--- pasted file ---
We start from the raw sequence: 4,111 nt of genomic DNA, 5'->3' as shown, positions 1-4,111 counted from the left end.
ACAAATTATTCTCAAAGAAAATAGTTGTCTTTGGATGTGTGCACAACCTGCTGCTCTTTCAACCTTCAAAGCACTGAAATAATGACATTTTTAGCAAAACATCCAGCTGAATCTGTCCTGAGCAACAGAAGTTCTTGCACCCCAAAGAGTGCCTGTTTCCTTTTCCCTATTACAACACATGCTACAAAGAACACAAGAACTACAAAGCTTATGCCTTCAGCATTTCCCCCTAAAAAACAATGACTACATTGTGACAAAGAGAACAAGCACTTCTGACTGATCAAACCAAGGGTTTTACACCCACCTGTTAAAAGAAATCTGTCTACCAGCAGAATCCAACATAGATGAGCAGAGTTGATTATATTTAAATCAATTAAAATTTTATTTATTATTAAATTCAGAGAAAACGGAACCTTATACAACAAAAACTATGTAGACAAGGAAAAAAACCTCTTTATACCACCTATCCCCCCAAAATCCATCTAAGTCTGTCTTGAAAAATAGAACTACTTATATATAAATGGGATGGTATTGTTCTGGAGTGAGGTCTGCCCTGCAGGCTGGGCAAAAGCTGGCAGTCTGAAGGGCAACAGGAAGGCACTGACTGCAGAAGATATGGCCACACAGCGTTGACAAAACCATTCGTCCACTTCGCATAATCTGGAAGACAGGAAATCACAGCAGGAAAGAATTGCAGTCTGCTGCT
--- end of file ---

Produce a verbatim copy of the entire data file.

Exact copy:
We start from the raw sequence: 4,111 nt of genomic DNA, 5'->3' as shown, positions 1-4,111 counted from the left end.
ACAAATTATTCTCAAAGAAAATAGTTGTCTTTGGATGTGTGCACAACCTGCTGCTCTTTCAACCTTCAAAGCACTGAAATAATGACATTTTTAGCAAAACATCCAGCTGAATCTGTCCTGAGCAACAGAAGTTCTTGCACCCCAAAGAGTGCCTGTTTCCTTTTCCCTATTACAACACATGCTACAAAGAACACAAGAACTACAAAGCTTATGCCTTCAGCATTTCCCCCTAAAAAACAATGACTACATTGTGACAAAGAGAACAAGCACTTCTGACTGATCAAACCAAGGGTTTTACACCCACCTGTTAAAAGAAATCTGTCTACCAGCAGAATCCAACATAGATGAGCAGAGTTGATTATATTTAAATCAATTAAAATTTTATTTATTATTAAATTCAGAGAAAACGGAACCTTATACAACAAAAACTATGTAGACAAGGAAAAAAACCTCTTTATACCACCTATCCCCCCAAAATCCATCTAAGTCTGTCTTGAAAAATAGAACTACTTATATATAAATGGGATGGTATTGTTCTGGAGTGAGGTCTGCCCTGCAGGCTGGGCAAAAGCTGGCAGTCTGAAGGGCAACAGGAAGGCACTGACTGCAGAAGATATGGCCACACAGCGTTGACAAAACCATTCGTCCACTTCGCATAATCTGGAAGACAGGAAATCACAGCAGGAAAGAATTGCAGTCTGCTGCT